In terms of a survey, look for a local ‘Arquitecto Tecnico’ – here’s an example Asturian one -> http://www.aatecnica.com . These sort of offices will not only be able to do the survey, but will know who the local artisans are. In addition, they can get all the necessary documents together to form a ‘projecto’ for presentation to the town hall as part of your license application. Also your Estate Agent should be able to give you leads on the local artisans – here’s an example REA that has good coverage in Asturias – > http://www.reinas.es .

    I found the buying process straightforward, despite the property being owned by 4 Mexicans (one of them being dead) and 2 Spanish. I found both the Notario and the REA to be thoroughly professional and made sure every ‘i’ was dotted and ‘t’ was crossed. Just bear in mind that everything takes a lot longer to happen but as long as you accept this, then your blood pressure will be fine.

    Asturias doesn’t suffer from the same level of illegal builds that the South and Costas suffer from but you do need a good lawyer to check out the details – this is something you can do yourself but unless you are totally familiar with the bureaucratic arrangements in the area you’re in …….. don’t.

    I notice that you like walking and the scenery ……. If you find yourself looking at properties in a mountainous valley e.g. Picos de Europa NP, then a) try and stay out of the valley floor, as in the winter it’ll never get the sun and will have a permanent frost coating b) look for a hillside village that is south facing so you get as much of the sun as possible.

    With regards to technical terms, there are a couple of Construction English-Spanish dictionaries (I’ll post details later) but a good site for technical words e.g. flashing (architectural) is -> http://www.wordreference.com . If it isn’t in their ‘dictionary’ you’ll very often find it in their Forums. In the example of ‘flashing’, it’s not in the dictionary but the search page refers you to the forum entries.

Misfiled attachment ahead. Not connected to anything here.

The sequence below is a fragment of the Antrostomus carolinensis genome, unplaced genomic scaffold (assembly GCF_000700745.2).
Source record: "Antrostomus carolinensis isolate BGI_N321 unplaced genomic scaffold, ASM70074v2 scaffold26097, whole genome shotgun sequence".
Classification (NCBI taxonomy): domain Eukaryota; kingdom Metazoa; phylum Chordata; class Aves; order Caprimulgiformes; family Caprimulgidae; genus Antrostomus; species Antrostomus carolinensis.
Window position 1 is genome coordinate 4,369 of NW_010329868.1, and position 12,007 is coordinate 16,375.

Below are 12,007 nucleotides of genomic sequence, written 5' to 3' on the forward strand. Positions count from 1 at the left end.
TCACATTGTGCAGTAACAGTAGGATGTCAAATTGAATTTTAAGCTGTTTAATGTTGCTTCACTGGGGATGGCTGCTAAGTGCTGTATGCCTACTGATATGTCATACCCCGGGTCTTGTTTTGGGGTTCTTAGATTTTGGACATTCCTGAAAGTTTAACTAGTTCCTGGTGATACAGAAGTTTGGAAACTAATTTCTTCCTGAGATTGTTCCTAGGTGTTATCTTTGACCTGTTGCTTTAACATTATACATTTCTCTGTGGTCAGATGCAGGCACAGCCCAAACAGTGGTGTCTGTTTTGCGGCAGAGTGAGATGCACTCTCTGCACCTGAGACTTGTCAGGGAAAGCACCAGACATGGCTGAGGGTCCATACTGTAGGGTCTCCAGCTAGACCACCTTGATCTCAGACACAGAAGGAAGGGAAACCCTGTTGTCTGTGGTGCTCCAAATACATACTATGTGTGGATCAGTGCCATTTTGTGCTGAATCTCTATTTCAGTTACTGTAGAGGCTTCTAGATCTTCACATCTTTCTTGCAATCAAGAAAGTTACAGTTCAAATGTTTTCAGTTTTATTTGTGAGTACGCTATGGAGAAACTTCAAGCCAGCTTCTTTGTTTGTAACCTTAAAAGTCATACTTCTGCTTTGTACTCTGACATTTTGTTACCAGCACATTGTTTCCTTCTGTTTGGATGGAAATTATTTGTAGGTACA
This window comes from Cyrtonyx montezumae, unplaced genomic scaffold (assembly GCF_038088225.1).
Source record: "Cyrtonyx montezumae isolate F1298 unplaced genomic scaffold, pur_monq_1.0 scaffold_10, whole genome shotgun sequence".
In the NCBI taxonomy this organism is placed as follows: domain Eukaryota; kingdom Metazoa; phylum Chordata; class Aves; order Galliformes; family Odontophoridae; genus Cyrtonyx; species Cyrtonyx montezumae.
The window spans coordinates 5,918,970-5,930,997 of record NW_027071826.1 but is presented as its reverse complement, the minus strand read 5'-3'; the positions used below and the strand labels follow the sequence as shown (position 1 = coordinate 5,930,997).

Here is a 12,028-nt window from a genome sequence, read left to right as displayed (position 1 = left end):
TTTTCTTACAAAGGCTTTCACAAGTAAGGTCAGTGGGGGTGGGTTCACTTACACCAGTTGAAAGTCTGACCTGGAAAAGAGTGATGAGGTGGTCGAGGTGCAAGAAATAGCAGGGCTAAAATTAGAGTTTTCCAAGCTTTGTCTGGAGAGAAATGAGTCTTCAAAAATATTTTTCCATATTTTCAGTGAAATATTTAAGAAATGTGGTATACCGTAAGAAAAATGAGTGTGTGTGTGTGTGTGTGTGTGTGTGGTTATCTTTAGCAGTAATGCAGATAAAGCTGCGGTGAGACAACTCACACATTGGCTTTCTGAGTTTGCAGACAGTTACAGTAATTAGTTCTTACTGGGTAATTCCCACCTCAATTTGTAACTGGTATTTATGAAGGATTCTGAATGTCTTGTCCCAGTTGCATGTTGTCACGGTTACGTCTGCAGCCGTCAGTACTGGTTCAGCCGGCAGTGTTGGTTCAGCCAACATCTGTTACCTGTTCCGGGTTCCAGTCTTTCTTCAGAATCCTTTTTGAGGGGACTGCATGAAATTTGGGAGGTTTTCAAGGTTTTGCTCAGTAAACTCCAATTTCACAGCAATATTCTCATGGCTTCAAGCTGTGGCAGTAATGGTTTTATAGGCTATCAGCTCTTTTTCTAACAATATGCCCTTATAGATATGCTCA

Well there’s probably a lot more but I’ve rambled enough.

  • #82748
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    Anonymous

    Hi Allan,

    I bought a house in Asturias coming up for 2 years ago, it is in Bimenes.
    Since I bought it I have been modernising it (new bathroom, kitchen, tiles etc), using a local builder who has been fine.

    I found a local plumber and electrician in the village, again both have been very reliable and reasonable. Note however that I have not done any major renovation or building work, if so maybe my experience would have been different.

    The initial purchase went through very easily, I almost thought I must have made a mistake somewhere because it seemed so easy and uncomplicated compared to horror stories I have heard from people buying in the UK (this was the first time I had bought a property). But so far so good. I used a surveyor based in Asturias called Clive Robbins, and he helped guide me through the purchase process which was really useful.

    Overall my experience so far has been very positive. I have fantastic neighbours who look after my house when I am not there, and have been really supportive and become good friends.

    The house has been finished about 6 months, I am moving to Asturias full time from next month with my partner, and am really looking forward to settling in full time.

    If you need any contacts or more info, please feel free to send me a PM.

    All the best,
    Claire

  • #82765
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    Anonymous
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    Lots of good advice here, I would just like to add that I too feel the renting is essential. I feel that buying without local knowledge is a very risky move, if you are lucky you will be OK, but really I feel the odds will be stacked against you.